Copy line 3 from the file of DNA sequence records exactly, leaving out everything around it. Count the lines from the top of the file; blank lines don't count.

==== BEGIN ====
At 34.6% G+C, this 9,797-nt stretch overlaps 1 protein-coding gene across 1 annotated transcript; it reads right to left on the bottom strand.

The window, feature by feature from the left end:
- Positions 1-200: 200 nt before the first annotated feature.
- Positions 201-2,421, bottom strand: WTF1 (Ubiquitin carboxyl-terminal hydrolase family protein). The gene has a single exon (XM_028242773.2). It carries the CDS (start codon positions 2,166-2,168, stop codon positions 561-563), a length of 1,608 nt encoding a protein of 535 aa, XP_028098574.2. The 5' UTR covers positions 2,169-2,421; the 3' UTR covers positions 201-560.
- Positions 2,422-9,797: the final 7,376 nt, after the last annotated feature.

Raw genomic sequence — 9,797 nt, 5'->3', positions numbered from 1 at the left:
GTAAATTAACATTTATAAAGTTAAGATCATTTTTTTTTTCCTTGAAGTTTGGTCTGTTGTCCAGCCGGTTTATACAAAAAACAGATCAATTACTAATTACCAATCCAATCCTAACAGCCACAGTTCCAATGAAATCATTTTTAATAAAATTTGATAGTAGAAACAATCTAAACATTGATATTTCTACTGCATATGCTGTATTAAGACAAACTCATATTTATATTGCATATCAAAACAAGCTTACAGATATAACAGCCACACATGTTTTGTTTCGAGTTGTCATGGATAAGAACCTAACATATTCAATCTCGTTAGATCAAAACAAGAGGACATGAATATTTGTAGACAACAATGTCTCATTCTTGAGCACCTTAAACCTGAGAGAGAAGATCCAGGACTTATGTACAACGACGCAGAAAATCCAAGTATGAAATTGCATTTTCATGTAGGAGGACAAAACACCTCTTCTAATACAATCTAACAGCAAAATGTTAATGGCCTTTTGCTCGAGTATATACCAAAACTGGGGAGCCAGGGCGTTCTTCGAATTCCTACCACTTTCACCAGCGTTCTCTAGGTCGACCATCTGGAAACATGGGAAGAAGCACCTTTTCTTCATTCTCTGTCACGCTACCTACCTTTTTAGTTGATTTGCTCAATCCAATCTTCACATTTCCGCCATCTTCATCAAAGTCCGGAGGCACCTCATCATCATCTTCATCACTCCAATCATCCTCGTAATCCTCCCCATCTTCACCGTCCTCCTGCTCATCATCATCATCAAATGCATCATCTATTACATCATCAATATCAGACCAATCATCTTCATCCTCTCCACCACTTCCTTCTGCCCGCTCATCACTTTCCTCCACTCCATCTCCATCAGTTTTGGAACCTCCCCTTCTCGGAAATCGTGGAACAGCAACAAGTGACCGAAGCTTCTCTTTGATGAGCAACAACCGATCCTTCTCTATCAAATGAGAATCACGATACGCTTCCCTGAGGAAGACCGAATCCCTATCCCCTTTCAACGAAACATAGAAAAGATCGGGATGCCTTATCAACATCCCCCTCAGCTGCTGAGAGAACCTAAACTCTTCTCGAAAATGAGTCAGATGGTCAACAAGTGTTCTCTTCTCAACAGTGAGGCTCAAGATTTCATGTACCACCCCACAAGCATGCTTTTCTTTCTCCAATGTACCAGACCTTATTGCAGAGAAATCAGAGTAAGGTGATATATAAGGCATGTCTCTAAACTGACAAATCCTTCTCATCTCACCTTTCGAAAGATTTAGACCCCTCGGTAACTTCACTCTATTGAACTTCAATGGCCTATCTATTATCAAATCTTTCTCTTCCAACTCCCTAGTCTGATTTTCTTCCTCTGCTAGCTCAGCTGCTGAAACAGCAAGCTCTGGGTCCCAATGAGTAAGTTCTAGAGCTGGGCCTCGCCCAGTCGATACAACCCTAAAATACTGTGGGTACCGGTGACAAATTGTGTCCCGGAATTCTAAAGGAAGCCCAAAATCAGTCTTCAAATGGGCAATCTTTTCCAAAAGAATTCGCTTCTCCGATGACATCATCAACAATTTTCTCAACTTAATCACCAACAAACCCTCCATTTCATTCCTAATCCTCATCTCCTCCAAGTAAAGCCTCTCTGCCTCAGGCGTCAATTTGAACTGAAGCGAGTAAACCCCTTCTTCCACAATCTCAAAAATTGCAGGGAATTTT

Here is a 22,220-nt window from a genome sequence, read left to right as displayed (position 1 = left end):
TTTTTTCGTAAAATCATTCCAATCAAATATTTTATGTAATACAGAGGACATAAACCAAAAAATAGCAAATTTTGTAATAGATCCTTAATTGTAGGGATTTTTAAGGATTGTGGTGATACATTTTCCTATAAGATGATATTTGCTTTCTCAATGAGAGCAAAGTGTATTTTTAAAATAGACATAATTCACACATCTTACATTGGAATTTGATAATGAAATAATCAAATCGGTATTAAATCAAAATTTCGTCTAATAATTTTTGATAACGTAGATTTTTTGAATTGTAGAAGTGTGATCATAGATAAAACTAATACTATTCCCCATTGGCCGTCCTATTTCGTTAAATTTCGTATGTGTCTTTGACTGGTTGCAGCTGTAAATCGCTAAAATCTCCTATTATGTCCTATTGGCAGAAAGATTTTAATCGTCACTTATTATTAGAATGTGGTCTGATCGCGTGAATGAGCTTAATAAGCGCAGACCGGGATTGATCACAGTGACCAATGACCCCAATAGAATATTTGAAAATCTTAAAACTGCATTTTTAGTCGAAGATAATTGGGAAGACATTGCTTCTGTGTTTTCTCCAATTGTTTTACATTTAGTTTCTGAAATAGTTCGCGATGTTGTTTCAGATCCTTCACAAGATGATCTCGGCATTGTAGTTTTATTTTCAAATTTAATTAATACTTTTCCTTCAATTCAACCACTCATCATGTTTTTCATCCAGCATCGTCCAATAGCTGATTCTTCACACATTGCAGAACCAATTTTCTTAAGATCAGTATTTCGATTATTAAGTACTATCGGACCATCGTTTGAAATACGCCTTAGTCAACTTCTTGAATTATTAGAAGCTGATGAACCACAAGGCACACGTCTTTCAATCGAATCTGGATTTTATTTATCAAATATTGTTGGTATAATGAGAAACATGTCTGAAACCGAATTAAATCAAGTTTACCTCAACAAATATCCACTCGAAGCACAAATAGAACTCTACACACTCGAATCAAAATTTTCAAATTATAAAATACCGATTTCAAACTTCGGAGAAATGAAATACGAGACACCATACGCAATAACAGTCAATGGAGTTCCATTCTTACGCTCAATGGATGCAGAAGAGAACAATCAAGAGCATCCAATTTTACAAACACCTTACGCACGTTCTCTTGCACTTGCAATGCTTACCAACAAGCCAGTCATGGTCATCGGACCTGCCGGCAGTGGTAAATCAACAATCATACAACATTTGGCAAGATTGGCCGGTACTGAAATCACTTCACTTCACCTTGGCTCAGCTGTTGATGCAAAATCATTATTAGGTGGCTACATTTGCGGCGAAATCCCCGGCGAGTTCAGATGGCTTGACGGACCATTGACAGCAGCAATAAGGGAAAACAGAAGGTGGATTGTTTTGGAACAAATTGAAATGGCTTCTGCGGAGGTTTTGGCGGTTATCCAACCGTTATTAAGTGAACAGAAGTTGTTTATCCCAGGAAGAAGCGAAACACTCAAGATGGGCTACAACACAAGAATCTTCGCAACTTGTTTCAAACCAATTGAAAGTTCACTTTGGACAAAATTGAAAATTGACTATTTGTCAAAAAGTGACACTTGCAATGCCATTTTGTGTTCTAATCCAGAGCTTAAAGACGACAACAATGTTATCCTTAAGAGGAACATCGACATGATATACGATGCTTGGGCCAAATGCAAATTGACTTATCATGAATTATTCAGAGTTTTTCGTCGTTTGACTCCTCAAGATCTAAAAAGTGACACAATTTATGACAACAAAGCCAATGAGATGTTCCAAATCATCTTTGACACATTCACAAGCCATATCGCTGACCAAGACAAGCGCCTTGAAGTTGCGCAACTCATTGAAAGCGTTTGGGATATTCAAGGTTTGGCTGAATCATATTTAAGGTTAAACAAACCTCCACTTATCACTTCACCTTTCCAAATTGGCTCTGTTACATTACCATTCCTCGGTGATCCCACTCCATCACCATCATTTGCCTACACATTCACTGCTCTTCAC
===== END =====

- Positions 1-200: 200 nt before the first annotated feature.